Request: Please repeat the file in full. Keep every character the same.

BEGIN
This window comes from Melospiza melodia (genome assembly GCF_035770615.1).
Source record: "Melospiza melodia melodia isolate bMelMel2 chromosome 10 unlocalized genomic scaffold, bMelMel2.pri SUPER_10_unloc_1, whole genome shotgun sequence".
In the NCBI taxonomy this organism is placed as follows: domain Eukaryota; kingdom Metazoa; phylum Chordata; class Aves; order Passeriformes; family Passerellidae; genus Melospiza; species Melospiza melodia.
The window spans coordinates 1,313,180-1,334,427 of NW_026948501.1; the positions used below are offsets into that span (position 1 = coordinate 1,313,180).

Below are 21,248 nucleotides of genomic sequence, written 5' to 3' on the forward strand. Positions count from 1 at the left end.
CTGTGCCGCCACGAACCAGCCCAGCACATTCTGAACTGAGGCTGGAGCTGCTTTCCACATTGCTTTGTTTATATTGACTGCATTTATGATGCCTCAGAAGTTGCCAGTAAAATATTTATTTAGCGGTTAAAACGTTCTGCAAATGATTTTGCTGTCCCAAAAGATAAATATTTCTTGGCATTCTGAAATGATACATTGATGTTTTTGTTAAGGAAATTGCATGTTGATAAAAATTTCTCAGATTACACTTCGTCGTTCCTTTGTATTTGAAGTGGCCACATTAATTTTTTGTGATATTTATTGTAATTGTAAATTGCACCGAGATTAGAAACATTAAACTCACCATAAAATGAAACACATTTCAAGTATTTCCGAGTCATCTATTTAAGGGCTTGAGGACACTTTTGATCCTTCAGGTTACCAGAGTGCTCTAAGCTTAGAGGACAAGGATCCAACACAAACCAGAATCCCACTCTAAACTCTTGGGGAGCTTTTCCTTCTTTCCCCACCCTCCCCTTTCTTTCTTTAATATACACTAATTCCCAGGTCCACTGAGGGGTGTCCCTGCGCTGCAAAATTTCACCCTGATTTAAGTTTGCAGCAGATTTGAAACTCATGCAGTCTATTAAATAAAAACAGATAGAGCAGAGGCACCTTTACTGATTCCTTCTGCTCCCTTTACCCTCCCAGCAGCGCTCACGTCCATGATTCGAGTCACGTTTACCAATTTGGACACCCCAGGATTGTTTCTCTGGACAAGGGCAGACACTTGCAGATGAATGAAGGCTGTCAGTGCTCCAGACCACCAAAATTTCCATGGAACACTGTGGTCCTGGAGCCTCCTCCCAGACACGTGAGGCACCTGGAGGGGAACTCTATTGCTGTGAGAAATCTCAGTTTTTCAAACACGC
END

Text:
This window comes from Melospiza melodia (genome assembly GCF_035770615.1).
Source record: "Melospiza melodia melodia isolate bMelMel2 chromosome 10 unlocalized genomic scaffold, bMelMel2.pri SUPER_10_unloc_1, whole genome shotgun sequence".
In the NCBI taxonomy this organism is placed as follows: domain Eukaryota; kingdom Metazoa; phylum Chordata; class Aves; order Passeriformes; family Passerellidae; genus Melospiza; species Melospiza melodia.
The window spans coordinates 1,313,180-1,334,427 of NW_026948501.1; the positions used below are offsets into that span (position 1 = coordinate 1,313,180).

Below are 21,248 nucleotides of genomic sequence, written 5' to 3' on the forward strand. Positions count from 1 at the left end.
CTGTGCCGCCACGAACCAGCCCAGCACATTCTGAACTGAGGCTGGAGCTGCTTTCCACATTGCTTTGTTTATATTGACTGCATTTATGATGCCTCAGAAGTTGCCAGTAAAATATTTATTTAGCGGTTAAAACGTTCTGCAAATGATTTTGCTGTCCCAAAAGATAAATATTTCTTGGCATTCTGAAATGATACATTGATGTTTTTGTTAAGGAAATTGCATGTTGATAAAAATTTCTCAGATTACACTTCGTCGTTCCTTTGTATTTGAAGTGGCCACATTAATTTTTTGTGATATTTATTGTAATTGTAAATTGCACCGAGATTAGAAACATTAAACTCACCATAAAATGAAACACATTTCAAGTATTTCCGAGTCATCTATTTAAGGGCTTGAGGACACTTTTGATCCTTCAGGTTACCAGAGTGCTCTAAGCTTAGAGGACAAGGATCCAACACAAACCAGAATCCCACTCTAAACTCTTGGGGAGCTTTTCCTTCTTTCCCCACCCTCCCCTTTCTTTCTTTAATATACACTAATTCCCAGGTCCACTGAGGGGTGTCCCTGCGCTGCAAAATTTCACCCTGATTTAAGTTTGCAGCAGATTTGAAACTCATGCAGTCTATTAAATAAAAACAGATAGAGCAGAGGCACCTTTACTGATTCCTTCTGCTCCCTTTACCCTCCCAGCAGCGCTCACGTCCATGATTCGAGTCACGTTTACCAATTTGGACACCCCAGGATTGTTTCTCTGGACAAGGGCAGACACTTGCAGATGAATGAAGGCTGTCAGTGCTCCAGACCACCAAAATTTCCATGGAACACTGTGGTCCTGGAGCCTCCTCCCAGACACGTGAGGCACCTGGAGGGGAACTCTATTGCTGTGAGAAATCTCAGTTTTTCAAACACGC